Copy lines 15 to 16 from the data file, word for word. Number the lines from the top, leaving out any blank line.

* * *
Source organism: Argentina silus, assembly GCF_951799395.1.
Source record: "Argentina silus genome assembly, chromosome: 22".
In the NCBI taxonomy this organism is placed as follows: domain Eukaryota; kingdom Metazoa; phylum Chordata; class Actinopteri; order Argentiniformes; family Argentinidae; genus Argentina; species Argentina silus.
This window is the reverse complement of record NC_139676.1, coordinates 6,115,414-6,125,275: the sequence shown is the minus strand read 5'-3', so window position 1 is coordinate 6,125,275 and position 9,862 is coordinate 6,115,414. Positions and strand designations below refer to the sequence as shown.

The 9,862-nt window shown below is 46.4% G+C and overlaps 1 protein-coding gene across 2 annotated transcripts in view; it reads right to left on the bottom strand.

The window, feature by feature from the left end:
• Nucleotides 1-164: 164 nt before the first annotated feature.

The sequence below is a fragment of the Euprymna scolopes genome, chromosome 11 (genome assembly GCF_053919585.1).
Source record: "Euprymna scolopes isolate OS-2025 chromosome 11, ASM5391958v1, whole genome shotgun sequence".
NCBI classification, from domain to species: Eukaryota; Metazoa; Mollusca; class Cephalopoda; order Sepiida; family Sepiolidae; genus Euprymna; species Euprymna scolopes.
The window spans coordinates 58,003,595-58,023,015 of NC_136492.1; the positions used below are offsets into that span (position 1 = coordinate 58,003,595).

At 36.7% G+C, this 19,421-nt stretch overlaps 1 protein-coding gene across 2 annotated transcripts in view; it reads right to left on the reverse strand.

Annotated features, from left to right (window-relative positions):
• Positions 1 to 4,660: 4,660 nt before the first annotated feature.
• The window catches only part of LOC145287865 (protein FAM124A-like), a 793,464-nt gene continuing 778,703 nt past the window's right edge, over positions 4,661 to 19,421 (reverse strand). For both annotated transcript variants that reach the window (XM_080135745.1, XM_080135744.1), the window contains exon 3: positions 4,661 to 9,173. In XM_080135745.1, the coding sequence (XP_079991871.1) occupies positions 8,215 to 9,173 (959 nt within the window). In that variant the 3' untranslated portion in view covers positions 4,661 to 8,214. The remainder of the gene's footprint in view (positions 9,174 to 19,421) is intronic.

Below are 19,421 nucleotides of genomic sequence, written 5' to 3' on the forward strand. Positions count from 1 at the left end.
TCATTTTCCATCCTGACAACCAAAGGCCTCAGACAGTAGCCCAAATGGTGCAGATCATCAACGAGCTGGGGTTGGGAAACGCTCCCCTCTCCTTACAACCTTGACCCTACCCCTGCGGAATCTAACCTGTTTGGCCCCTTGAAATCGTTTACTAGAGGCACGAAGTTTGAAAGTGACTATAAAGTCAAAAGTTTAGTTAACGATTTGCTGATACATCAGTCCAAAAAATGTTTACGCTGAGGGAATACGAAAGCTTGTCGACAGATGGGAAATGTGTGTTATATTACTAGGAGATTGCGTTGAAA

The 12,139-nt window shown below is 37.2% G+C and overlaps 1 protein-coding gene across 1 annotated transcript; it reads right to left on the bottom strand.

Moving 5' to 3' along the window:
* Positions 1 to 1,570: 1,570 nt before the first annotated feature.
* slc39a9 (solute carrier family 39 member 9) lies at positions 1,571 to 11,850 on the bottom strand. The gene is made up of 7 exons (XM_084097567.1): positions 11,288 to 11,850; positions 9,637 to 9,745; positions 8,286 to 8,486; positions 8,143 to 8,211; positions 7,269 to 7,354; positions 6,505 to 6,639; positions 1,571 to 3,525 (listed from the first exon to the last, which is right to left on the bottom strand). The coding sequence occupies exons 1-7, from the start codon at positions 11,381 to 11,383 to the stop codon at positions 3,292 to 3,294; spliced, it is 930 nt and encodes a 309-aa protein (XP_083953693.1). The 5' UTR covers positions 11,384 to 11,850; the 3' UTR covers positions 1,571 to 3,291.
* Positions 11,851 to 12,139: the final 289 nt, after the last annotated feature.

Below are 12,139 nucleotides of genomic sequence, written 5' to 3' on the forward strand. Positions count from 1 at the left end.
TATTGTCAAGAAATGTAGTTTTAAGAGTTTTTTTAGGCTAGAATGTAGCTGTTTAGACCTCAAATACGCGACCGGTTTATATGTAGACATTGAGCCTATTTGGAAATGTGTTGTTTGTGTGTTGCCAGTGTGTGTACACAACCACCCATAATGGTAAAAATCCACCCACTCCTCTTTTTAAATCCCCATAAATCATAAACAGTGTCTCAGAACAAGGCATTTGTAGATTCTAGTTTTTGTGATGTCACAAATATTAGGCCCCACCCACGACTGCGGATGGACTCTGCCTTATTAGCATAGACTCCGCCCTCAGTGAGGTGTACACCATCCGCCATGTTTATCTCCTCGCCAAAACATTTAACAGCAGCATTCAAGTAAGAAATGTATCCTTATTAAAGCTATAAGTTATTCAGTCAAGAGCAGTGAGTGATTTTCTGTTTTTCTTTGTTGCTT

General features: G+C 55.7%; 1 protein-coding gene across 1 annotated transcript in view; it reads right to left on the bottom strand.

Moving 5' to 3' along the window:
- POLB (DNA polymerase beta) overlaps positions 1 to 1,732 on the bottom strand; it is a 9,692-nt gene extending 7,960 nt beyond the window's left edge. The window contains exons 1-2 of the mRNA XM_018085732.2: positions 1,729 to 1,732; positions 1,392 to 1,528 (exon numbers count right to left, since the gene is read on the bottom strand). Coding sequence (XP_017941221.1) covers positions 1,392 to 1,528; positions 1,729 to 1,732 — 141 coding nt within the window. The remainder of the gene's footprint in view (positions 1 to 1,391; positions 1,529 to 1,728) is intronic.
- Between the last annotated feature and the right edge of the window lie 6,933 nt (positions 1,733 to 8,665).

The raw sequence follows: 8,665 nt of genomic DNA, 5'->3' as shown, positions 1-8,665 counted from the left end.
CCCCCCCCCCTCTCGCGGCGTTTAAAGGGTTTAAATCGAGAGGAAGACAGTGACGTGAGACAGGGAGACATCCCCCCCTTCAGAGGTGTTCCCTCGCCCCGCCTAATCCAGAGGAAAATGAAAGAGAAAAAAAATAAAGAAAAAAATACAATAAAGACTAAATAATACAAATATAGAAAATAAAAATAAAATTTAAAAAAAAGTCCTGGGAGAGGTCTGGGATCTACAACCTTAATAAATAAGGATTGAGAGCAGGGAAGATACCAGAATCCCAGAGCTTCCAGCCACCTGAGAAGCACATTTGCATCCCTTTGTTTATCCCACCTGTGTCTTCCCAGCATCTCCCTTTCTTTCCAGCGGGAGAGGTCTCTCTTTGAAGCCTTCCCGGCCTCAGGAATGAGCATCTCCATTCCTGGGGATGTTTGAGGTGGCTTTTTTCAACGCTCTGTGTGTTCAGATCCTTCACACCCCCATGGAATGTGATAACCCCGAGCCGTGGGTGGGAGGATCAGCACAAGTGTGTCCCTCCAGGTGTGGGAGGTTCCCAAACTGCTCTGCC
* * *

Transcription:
• The window catches only part of LOC145287865 (protein FAM124A-like), a 793,464-nt gene continuing 778,703 nt past the window's right edge, over positions 4,661 to 19,421 (reverse strand). For both annotated transcript variants that reach the window (XM_080135745.1, XM_080135744.1), the window contains exon 3: positions 4,661 to 9,173. In XM_080135745.1, the coding sequence (XP_079991871.1) occupies positions 8,215 to 9,173 (959 nt within the window). In that variant the 3' untranslated portion in view covers positions 4,661 to 8,214. The remainder of the gene's footprint in view (positions 9,174 to 19,421) is intronic.

Below are 19,421 nucleotides of genomic sequence, written 5' to 3' on the forward strand. Positions count from 1 at the left end.